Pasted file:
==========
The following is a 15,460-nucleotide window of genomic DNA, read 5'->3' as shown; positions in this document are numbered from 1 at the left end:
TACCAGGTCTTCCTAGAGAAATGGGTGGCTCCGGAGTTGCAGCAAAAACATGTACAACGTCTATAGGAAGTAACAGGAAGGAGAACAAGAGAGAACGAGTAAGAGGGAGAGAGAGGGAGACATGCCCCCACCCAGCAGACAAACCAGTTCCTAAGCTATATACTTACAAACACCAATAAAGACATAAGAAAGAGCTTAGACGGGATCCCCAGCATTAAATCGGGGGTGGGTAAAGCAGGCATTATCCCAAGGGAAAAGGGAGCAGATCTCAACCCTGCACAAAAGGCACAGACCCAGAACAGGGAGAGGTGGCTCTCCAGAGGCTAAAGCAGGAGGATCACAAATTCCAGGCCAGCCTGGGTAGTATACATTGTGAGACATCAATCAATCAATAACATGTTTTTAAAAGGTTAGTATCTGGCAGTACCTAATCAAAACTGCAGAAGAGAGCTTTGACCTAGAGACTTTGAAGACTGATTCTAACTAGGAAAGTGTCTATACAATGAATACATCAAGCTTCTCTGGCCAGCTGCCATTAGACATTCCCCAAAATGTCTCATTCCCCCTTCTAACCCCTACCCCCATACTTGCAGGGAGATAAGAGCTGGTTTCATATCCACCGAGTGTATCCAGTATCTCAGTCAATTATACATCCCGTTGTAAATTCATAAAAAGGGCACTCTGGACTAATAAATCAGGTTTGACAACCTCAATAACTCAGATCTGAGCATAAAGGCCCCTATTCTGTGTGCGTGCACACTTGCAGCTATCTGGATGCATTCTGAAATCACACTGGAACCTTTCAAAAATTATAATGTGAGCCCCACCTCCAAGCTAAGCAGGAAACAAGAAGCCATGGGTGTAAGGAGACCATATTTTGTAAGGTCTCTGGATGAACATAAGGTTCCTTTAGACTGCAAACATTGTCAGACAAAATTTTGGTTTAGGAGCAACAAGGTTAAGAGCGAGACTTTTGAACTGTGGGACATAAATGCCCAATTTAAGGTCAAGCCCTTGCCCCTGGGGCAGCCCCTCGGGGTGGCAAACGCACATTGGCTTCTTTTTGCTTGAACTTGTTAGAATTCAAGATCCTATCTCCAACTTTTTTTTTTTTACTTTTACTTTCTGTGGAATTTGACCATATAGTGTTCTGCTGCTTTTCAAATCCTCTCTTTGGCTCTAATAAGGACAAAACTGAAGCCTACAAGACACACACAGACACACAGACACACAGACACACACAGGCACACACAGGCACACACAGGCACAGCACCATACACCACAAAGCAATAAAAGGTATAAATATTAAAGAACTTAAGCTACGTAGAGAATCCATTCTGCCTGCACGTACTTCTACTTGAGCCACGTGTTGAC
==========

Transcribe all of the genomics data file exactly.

The following is a 15,460-nucleotide window of genomic DNA, read 5'->3' as shown; positions in this document are numbered from 1 at the left end:
TACCAGGTCTTCCTAGAGAAATGGGTGGCTCCGGAGTTGCAGCAAAAACATGTACAACGTCTATAGGAAGTAACAGGAAGGAGAACAAGAGAGAACGAGTAAGAGGGAGAGAGAGGGAGACATGCCCCCACCCAGCAGACAAACCAGTTCCTAAGCTATATACTTACAAACACCAATAAAGACATAAGAAAGAGCTTAGACGGGATCCCCAGCATTAAATCGGGGGTGGGTAAAGCAGGCATTATCCCAAGGGAAAAGGGAGCAGATCTCAACCCTGCACAAAAGGCACAGACCCAGAACAGGGAGAGGTGGCTCTCCAGAGGCTAAAGCAGGAGGATCACAAATTCCAGGCCAGCCTGGGTAGTATACATTGTGAGACATCAATCAATCAATAACATGTTTTTAAAAGGTTAGTATCTGGCAGTACCTAATCAAAACTGCAGAAGAGAGCTTTGACCTAGAGACTTTGAAGACTGATTCTAACTAGGAAAGTGTCTATACAATGAATACATCAAGCTTCTCTGGCCAGCTGCCATTAGACATTCCCCAAAATGTCTCATTCCCCCTTCTAACCCCTACCCCCATACTTGCAGGGAGATAAGAGCTGGTTTCATATCCACCGAGTGTATCCAGTATCTCAGTCAATTATACATCCCGTTGTAAATTCATAAAAAGGGCACTCTGGACTAATAAATCAGGTTTGACAACCTCAATAACTCAGATCTGAGCATAAAGGCCCCTATTCTGTGTGCGTGCACACTTGCAGCTATCTGGATGCATTCTGAAATCACACTGGAACCTTTCAAAAATTATAATGTGAGCCCCACCTCCAAGCTAAGCAGGAAACAAGAAGCCATGGGTGTAAGGAGACCATATTTTGTAAGGTCTCTGGATGAACATAAGGTTCCTTTAGACTGCAAACATTGTCAGACAAAATTTTGGTTTAGGAGCAACAAGGTTAAGAGCGAGACTTTTGAACTGTGGGACATAAATGCCCAATTTAAGGTCAAGCCCTTGCCCCTGGGGCAGCCCCTCGGGGTGGCAAACGCACATTGGCTTCTTTTTGCTTGAACTTGTTAGAATTCAAGATCCTATCTCCAACTTTTTTTTTTTTACTTTTACTTTCTGTGGAATTTGACCATATAGTGTTCTGCTGCTTTTCAAATCCTCTCTTTGGCTCTAATAAGGACAAAACTGAAGCCTACAAGACACACACAGACACACAGACACACAGACACACACAGGCACACACAGGCACACACAGGCACAGCACCATACACCACAAAGCAATAAAAGGTATAAATATTAAAGAACTTAAGCTACGTAGAGAATCCATTCTGCCTGCACGTACTTCTACTTGAGCCACGTGTTGAC